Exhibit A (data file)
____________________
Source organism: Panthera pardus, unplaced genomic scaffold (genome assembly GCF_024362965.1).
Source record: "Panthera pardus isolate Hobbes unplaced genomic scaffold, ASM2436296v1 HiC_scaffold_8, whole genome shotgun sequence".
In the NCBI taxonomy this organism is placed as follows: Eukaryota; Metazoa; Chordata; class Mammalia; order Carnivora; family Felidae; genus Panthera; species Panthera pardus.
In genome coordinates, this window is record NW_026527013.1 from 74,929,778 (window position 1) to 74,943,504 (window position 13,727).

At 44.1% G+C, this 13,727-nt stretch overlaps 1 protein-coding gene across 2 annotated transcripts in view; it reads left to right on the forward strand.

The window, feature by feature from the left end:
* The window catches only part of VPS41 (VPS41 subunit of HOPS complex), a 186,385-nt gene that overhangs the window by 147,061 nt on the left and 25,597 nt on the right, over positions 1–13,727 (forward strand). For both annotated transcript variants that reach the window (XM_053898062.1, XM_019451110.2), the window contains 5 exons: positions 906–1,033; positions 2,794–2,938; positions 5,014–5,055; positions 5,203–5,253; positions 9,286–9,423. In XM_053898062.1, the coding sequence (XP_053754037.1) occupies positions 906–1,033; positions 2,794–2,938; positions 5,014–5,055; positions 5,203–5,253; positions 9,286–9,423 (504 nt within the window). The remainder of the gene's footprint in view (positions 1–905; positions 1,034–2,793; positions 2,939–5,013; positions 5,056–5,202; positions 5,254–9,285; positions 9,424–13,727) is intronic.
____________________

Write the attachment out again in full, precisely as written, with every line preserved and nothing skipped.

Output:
Source organism: Panthera pardus, unplaced genomic scaffold (genome assembly GCF_024362965.1).
Source record: "Panthera pardus isolate Hobbes unplaced genomic scaffold, ASM2436296v1 HiC_scaffold_8, whole genome shotgun sequence".
In the NCBI taxonomy this organism is placed as follows: Eukaryota; Metazoa; Chordata; class Mammalia; order Carnivora; family Felidae; genus Panthera; species Panthera pardus.
In genome coordinates, this window is record NW_026527013.1 from 74,929,778 (window position 1) to 74,943,504 (window position 13,727).

At 44.1% G+C, this 13,727-nt stretch overlaps 1 protein-coding gene across 2 annotated transcripts in view; it reads left to right on the forward strand.

The window, feature by feature from the left end:
* The window catches only part of VPS41 (VPS41 subunit of HOPS complex), a 186,385-nt gene that overhangs the window by 147,061 nt on the left and 25,597 nt on the right, over positions 1–13,727 (forward strand). For both annotated transcript variants that reach the window (XM_053898062.1, XM_019451110.2), the window contains 5 exons: positions 906–1,033; positions 2,794–2,938; positions 5,014–5,055; positions 5,203–5,253; positions 9,286–9,423. In XM_053898062.1, the coding sequence (XP_053754037.1) occupies positions 906–1,033; positions 2,794–2,938; positions 5,014–5,055; positions 5,203–5,253; positions 9,286–9,423 (504 nt within the window). The remainder of the gene's footprint in view (positions 1–905; positions 1,034–2,793; positions 2,939–5,013; positions 5,056–5,202; positions 5,254–9,285; positions 9,424–13,727) is intronic.